US5655276A - Method of manufacturing two-dimensional array ultrasonic transducers - Google Patents

Method of manufacturing two-dimensional array ultrasonic transducers Download PDF

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Publication number
US5655276A
US5655276A US08386718 US38671895A US5655276A US 5655276 A US5655276 A US 5655276A US 08386718 US08386718 US 08386718 US 38671895 A US38671895 A US 38671895A US 5655276 A US5655276 A US 5655276A
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elements
piezoelectric
material
layer
dielectric
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US08386718
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Deva Narayan Pattanayak
Lowell Scott Smith
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General Electric Co
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General Electric Co
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    • BPERFORMING OPERATIONS; TRANSPORTING
    • B06GENERATING OR TRANSMITTING MECHANICAL VIBRATIONS IN GENERAL
    • B06BMETHODS OR APPARATUS FOR GENERATING OR TRANSMITTING MECHANICAL VIBRATIONS OF INFRASONIC, SONIC, OR ULTRASONIC FREQUENCY, e.g. FOR PERFORMING MECHANICAL WORK IN GENERAL
    • B06B1/00Methods or apparatus for generating mechanical vibrations of infrasonic, sonic, or ultrasonic frequency
    • B06B1/02Methods or apparatus for generating mechanical vibrations of infrasonic, sonic, or ultrasonic frequency making use of electrical energy
    • B06B1/06Methods or apparatus for generating mechanical vibrations of infrasonic, sonic, or ultrasonic frequency making use of electrical energy operating with piezo-electric effect or with electrostriction
    • B06B1/0607Methods or apparatus for generating mechanical vibrations of infrasonic, sonic, or ultrasonic frequency making use of electrical energy operating with piezo-electric effect or with electrostriction using multiple elements
    • B06B1/0622Methods or apparatus for generating mechanical vibrations of infrasonic, sonic, or ultrasonic frequency making use of electrical energy operating with piezo-electric effect or with electrostriction using multiple elements on one surface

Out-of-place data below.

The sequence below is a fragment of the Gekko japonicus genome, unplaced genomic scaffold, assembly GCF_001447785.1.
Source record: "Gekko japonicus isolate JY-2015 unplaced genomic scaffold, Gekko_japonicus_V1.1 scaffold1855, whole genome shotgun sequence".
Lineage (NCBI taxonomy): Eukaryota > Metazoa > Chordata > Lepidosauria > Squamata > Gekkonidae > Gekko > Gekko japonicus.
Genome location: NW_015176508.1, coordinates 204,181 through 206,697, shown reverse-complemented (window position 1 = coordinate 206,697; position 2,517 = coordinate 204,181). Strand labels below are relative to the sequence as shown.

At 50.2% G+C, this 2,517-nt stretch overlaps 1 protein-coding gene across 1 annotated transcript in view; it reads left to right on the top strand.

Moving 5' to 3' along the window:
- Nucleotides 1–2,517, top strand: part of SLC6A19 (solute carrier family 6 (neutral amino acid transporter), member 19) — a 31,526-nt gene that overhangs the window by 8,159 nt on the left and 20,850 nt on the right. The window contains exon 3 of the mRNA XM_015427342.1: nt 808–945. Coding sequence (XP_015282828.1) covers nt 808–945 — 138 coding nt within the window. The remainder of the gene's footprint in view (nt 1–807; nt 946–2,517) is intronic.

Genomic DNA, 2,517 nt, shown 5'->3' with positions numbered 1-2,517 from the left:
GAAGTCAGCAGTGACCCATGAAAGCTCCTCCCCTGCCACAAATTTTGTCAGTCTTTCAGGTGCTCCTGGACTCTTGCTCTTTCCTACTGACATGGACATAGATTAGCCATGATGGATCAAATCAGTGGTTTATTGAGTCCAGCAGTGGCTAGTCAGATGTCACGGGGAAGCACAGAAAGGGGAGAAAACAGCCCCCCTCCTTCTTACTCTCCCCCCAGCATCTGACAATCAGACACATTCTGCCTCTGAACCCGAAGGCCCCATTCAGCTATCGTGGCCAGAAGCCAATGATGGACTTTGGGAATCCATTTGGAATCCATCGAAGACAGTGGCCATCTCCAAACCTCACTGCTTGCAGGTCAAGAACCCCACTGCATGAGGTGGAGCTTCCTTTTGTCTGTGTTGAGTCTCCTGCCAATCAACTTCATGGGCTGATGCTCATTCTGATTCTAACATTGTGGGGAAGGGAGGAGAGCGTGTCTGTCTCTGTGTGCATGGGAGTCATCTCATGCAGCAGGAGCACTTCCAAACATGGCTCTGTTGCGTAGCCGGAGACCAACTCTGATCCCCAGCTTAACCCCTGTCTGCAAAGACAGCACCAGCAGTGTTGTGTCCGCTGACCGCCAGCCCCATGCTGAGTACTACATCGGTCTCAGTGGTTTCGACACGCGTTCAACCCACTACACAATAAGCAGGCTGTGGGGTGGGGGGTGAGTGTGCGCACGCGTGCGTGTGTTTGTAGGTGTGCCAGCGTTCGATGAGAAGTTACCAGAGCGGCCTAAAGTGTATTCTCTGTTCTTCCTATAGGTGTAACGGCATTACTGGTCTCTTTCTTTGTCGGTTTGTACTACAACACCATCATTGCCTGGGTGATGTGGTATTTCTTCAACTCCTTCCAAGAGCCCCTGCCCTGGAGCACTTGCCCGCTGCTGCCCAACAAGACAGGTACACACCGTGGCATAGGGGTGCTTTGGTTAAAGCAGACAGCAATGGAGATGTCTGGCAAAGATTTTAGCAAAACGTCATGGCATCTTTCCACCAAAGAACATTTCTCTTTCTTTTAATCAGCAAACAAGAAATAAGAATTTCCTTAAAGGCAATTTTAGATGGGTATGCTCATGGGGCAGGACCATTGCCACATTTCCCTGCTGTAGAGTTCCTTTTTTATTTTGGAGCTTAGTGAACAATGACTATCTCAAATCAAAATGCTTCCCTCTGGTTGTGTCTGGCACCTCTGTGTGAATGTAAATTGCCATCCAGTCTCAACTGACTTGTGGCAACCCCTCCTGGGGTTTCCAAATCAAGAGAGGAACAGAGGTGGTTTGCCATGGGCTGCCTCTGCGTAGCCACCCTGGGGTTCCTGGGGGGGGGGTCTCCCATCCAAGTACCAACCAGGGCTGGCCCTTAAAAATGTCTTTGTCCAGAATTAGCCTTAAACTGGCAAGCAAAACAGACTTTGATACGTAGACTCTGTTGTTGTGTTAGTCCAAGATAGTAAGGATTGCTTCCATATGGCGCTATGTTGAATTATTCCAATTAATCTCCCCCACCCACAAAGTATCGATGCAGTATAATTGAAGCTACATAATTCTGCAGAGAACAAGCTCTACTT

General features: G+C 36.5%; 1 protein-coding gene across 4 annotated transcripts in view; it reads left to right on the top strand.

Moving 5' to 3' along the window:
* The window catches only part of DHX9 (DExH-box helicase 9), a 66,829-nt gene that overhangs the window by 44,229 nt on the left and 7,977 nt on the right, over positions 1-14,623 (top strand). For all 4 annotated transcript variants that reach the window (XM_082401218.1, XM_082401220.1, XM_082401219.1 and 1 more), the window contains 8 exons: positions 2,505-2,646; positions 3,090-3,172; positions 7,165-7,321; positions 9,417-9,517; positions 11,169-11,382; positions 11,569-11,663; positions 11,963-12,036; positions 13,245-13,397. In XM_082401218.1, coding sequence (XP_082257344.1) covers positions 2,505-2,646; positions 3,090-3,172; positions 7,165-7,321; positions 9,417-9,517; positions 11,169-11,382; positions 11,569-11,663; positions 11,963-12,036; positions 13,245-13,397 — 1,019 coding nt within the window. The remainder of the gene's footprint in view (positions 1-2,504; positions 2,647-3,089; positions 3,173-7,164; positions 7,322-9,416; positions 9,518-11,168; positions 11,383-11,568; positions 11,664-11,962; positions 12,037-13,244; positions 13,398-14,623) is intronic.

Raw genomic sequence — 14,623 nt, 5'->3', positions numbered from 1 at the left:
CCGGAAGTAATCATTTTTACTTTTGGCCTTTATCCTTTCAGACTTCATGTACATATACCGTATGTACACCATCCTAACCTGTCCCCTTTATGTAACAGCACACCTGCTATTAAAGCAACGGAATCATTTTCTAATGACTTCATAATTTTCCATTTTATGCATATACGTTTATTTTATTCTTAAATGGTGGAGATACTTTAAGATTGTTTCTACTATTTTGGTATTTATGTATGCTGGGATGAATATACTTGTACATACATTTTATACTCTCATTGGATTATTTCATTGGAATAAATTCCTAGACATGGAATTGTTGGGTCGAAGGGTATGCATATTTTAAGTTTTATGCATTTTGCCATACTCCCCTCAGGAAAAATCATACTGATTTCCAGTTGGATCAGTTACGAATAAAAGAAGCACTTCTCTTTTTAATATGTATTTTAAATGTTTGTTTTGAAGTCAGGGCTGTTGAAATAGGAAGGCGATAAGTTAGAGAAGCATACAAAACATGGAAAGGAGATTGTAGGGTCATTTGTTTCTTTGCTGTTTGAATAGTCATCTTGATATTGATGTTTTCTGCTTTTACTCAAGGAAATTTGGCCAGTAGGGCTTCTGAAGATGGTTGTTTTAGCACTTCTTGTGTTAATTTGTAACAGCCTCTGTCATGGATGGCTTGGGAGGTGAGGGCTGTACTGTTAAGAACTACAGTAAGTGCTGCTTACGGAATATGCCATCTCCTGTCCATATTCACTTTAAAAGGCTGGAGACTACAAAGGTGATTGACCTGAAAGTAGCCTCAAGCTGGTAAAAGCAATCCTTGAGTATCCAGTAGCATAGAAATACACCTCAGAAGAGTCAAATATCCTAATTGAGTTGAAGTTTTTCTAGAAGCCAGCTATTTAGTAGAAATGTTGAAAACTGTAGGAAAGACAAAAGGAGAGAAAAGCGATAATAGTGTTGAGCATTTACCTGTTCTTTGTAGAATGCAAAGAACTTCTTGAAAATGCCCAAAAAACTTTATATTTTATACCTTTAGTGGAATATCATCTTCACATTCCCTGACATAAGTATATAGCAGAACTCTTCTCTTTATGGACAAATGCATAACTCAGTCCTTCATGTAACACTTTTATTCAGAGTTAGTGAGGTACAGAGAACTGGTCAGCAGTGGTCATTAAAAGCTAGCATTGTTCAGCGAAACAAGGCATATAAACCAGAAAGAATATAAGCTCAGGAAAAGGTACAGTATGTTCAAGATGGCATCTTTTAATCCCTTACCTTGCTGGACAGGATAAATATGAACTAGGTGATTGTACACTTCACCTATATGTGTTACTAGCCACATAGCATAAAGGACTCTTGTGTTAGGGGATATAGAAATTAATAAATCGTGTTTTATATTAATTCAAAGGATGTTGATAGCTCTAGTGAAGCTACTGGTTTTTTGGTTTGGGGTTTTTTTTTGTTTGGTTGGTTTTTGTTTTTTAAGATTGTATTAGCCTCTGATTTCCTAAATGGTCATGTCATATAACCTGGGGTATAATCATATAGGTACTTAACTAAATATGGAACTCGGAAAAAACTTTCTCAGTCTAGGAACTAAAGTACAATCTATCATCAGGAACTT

• B06B1/0629Square array
    • YGENERAL TAGGING OF NEW TECHNOLOGICAL DEVELOPMENTS; GENERAL TAGGING OF CROSS-SECTIONAL TECHNOLOGIES SPANNING OVER SEVERAL SECTIONS OF THE IPC; TECHNICAL SUBJECTS COVERED BY FORMER USPC CROSS-REFERENCE ART COLLECTIONS [XRACs] AND DIGESTS
    • Y10TECHNICAL SUBJECTS COVERED BY FORMER USPC
    • Y10TTECHNICAL SUBJECTS COVERED BY FORMER US CLASSIFICATION
    • Y10T29/00Metal working
    • Y10T29/42Piezoelectric device making

Abstract

In fabricating a two-dimensional array transducer wherein individual preformed piezoelectric elements are manufactured separately in a high temperature ceramic firing process, a ceramic substrate is provided, having a surface with a plurality of electrodes thereon. A layer of dielectric material is formed on the substrate surface. Holes are formed in the dielectric material layer over the electrodes, defining cavities with metal pads at the bottoms. The individual preformed piezoelectric elements are then inserted into the holes; with one end of each element in contact with a corresponding one of the substrate electrodes. The holes are sized such that the piezoelectric elements are isolated from the dielectric layer. A ground plane conductor is then formed over the dielectric material layer and over the ends of the piezoelectric elements opposite the ends in contact with the piezoelectric elements, and is photolithographically patterned and may be etched to provide a "mesh" structure. The layer of dielectric material may then be removed to provide better isolation between the piezoelectric elements.

Description

BACKGROUND OF THE INVENTION

The present invention relates to fabrication of ultrasonic array transducers, particularly two-dimensional array ultrasonic transducers, in which individual piezoelectric elements of the array can be placed in desired positions to form an array without the limitations imposed by mechanical dicing.